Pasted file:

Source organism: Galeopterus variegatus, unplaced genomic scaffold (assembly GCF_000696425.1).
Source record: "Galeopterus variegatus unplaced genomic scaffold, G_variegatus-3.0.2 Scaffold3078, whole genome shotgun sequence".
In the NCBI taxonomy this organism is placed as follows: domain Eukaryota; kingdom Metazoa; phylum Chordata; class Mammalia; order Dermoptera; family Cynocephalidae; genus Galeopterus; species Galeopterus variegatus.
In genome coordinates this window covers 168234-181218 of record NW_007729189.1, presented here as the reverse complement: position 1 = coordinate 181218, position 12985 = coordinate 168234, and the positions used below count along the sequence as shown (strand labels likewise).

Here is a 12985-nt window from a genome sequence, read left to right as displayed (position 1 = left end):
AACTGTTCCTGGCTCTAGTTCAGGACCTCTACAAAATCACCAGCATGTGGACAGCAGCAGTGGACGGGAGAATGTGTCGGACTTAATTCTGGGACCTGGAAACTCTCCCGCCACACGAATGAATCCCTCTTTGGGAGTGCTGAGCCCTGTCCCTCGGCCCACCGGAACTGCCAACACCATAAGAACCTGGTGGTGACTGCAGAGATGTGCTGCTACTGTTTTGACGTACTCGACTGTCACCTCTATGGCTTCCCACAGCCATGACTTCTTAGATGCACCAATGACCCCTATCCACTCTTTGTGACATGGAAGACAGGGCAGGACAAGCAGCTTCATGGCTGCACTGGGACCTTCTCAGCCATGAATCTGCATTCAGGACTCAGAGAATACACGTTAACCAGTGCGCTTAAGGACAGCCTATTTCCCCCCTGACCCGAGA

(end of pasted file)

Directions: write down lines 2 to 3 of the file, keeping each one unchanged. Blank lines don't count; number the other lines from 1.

Source record: "Galeopterus variegatus unplaced genomic scaffold, G_variegatus-3.0.2 Scaffold3078, whole genome shotgun sequence".
In the NCBI taxonomy this organism is placed as follows: domain Eukaryota; kingdom Metazoa; phylum Chordata; class Mammalia; order Dermoptera; family Cynocephalidae; genus Galeopterus; species Galeopterus variegatus.